The actions of 15-year-old Kayla Baker in saving the lives of two terrified children highlight once again the importance of the country's lifeguard service not only in terms of making our beaches safer but in imparting valuable skills to young people.
As reported in the Bay of Plenty Times yesterday, Kayla, a Pukehina lifeguard, was watching over the red and yellow flags at the beach when she spotted a young boy and girl playing in waves.
The children, aged about 9 and 10, were not strong swimmers and had become stuck in a flash rip.
Kayla dashed out to sea and swam after the children. By the time she reached them, the boy was nearly gone, she said. Kayla helped calm the children down and strapped them to her rescue tube before bringing them back to shore, where their mother was waiting.
Fellow 15-year-old Pukehina lifeguard Logan Russell also rescued a child, believed to be about 11, that day.
The rescues were two of a series of lifesaving actions along the Bay's coastline at the weekend.
The fact that both Logan and Kayla had the skills and calmness of mind to carry out the rescues in such trying circumstances speaks volumes about their training.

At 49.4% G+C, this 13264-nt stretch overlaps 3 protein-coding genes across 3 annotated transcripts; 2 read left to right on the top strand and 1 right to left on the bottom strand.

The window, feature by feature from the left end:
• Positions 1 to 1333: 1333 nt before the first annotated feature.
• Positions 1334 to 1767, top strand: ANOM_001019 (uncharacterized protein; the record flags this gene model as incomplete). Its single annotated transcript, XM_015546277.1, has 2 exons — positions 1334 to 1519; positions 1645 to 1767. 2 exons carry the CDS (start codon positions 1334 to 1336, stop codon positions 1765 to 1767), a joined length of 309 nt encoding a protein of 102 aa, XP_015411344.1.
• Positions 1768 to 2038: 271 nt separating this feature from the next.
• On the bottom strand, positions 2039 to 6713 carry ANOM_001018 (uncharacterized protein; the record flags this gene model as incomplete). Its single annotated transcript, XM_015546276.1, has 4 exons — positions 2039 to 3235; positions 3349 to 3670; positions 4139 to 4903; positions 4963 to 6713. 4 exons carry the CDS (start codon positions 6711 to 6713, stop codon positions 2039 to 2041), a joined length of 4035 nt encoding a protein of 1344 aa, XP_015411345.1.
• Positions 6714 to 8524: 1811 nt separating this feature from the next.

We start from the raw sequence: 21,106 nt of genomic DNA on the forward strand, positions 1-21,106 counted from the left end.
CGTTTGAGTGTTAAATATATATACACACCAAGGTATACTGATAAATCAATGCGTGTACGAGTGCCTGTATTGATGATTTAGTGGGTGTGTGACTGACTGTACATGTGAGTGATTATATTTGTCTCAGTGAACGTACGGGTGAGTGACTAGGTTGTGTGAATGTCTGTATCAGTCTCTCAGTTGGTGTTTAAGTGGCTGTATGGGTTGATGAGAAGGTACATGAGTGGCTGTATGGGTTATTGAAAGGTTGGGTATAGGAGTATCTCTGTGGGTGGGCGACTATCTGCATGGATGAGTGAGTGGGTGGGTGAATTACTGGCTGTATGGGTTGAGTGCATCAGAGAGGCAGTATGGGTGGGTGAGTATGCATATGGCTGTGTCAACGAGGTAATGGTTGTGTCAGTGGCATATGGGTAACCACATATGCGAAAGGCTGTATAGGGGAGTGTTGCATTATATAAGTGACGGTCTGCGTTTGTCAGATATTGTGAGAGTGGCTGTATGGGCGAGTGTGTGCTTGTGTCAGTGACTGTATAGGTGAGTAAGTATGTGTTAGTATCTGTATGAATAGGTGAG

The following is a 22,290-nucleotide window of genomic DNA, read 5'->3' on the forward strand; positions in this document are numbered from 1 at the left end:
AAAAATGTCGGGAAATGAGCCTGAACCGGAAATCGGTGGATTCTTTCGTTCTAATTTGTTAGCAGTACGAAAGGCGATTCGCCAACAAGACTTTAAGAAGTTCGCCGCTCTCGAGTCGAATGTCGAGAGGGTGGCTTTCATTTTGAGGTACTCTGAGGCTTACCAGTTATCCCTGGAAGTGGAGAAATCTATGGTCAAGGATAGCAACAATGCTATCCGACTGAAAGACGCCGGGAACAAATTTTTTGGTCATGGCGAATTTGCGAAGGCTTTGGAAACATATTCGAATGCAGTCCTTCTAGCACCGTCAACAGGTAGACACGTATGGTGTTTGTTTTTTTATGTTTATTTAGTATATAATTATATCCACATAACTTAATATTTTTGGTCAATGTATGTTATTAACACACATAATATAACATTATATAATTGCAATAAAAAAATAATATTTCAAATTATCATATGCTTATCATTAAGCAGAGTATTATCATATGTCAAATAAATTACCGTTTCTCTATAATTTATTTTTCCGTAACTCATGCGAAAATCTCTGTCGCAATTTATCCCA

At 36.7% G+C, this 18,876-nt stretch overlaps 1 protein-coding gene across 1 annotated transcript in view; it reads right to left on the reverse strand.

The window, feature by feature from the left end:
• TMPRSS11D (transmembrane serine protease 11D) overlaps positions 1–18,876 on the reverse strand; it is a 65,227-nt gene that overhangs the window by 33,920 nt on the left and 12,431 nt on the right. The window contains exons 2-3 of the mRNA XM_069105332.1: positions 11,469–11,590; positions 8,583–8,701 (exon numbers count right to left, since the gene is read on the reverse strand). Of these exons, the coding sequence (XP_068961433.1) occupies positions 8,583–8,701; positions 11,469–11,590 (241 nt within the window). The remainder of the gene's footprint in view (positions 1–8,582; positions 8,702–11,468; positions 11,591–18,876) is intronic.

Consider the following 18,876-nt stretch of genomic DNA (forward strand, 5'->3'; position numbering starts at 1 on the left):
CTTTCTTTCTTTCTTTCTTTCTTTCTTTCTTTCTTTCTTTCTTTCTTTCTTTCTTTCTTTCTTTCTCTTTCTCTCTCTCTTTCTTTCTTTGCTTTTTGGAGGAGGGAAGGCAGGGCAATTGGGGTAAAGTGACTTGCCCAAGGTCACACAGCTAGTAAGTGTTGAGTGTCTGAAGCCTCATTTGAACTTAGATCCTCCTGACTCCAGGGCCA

As this paper has noted before, learning to swim is essential for all children but even then the power and unpredictable nature of the ocean means it is a dangerous place.
The rescues highlight just how quickly people can find themselves in serious trouble in the surf.
They also highlight the fact that lifeguards can be the difference between life and death for a swimmer caught in a rip or struggling in heavy swells.
Sport teaches young people many skills including sportsmanship, teamwork, dedication and determination, but in my view lifesaving clubs offer something above and beyond this.
What other sport provides the skills to save someone's life as part of its training?
Life saving clubs should never be reduced to the begging bowl to fund their work.